This little drawer is the secret of the dainty motorist. What you put in it depends upon your tastes, but the following articles are what I advise you to have in its recesses. A pair of clean gloves, an extra handkerchief, clean veil, powder-puff (unless you despise them), hair-pins and ordinary pins, a hand mirror— and some chocolates are very soothing, sometimes!

Dorothy Levitt, overall, female, racing driver, Motorist, pioneer, feminism,independence, woman
“The useful overall.” Photo H. W. Nicholls.

THE USEFUL OVERALL. Photo. H. W. Nicholls.

It is also advisable to carry a tablet of “Antioyl” soap. If it has been necessary to use bare hands for a repair you will nearly always find some grease on your hands, and this it is impossible to remove with ordinary soap. Of course it is possible to remove it with a little petrol, but I have found that petrol roughens the skin and that the “Antioyl” soap is much better.

The mirror should be fairly large to be really useful, and it is better to have one with a handle to it. Just before starting take the glass out of the little drawer and put it into the little flap pocket of the car. You will find it useful to have it handy—not for strictly personal use, but to occasionally hold up to see what is behind you. Sometimes you will wonder if you heard a car behind you—and while the necessity or inclination to look round is rare, you can, with the mirror, see in a flash what is in the rear without losing your forward way, and without releasing your right-hand grip of the steering-wheel.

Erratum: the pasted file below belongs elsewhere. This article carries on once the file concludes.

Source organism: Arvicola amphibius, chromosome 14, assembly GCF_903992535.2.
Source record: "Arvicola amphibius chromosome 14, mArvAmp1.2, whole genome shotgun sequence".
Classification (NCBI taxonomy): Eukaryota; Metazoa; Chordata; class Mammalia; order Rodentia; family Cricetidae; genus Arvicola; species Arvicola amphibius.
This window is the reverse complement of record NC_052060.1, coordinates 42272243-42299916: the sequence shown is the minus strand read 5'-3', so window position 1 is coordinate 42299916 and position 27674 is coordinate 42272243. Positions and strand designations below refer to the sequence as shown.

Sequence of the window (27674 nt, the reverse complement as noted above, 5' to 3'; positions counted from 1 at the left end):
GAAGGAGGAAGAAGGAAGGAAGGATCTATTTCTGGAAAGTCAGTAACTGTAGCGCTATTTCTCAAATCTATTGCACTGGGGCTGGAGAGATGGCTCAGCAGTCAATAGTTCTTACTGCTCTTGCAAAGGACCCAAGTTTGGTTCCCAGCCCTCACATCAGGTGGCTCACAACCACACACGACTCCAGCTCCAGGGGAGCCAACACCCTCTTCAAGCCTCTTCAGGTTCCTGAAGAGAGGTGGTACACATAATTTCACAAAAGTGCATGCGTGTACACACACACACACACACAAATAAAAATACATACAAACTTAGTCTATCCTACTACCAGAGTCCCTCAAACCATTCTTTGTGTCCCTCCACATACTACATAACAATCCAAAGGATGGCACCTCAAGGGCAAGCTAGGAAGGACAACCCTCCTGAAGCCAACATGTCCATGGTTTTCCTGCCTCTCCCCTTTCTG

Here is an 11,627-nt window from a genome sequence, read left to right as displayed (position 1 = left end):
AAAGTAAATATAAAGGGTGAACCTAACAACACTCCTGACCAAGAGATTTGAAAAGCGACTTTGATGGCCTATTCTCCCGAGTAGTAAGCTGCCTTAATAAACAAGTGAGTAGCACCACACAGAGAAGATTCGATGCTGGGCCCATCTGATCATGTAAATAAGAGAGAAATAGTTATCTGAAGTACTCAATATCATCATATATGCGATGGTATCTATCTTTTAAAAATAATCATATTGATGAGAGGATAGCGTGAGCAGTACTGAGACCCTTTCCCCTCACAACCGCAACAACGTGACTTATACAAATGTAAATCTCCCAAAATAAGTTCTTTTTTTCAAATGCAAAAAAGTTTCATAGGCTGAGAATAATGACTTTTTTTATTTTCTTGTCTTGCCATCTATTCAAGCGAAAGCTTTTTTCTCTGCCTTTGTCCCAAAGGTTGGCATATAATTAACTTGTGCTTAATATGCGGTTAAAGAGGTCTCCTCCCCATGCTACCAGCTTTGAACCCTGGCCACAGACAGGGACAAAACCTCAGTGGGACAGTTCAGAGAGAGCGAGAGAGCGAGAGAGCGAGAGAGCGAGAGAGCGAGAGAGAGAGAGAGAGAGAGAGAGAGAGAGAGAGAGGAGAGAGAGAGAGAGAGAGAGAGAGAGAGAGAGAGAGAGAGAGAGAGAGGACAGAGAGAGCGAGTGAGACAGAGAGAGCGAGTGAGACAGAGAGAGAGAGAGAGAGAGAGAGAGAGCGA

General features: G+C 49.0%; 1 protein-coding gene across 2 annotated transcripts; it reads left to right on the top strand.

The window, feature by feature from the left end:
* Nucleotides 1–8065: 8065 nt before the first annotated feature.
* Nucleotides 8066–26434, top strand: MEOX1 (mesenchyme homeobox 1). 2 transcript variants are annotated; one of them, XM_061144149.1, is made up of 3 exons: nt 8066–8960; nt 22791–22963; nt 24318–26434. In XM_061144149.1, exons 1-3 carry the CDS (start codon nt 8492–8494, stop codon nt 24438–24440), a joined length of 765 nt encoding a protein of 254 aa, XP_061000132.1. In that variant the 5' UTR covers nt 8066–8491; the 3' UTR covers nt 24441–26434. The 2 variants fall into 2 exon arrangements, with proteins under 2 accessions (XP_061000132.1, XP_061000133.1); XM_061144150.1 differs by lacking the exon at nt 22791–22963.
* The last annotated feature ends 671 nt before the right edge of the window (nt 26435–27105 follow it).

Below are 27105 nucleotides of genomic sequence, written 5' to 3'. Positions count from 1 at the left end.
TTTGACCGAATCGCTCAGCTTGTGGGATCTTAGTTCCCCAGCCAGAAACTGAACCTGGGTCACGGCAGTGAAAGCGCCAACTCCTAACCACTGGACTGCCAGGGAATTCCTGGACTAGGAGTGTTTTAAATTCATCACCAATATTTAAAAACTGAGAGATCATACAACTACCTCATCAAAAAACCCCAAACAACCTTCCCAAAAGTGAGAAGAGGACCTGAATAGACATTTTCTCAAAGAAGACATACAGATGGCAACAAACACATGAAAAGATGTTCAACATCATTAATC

Dorothy Levitt, secret, female, racing driver, Motorist, pioneer, feminism,independence, woman
This little drawer is the great secret. Photo H. W. Nicholls.


If you are going to drive alone in the highways and byways it might be advisable to carry a small revolver. I have an automatic ” Colt,” and find it very easy to handle as there is practically no recoil—a great consideration to a woman. While I have never had occasion to use it on the road (though, I may add, I practise continually at a range to keep my eye and hand “in”) it is nevertheless a comfort to know that should the occasion arise I have the means of defending myself.
If you are driving alone a dog is great company. The majority of dogs like motors and soon get into the habit of curling up on the seat by your side, under your coat.

Source: The woman and the car; a chatty little handbook for all women who motor or who want to motor by Levitt, Dorothy; Byng-Hall, C., ed. London, John Lane; New York, John Lane Company, 1909.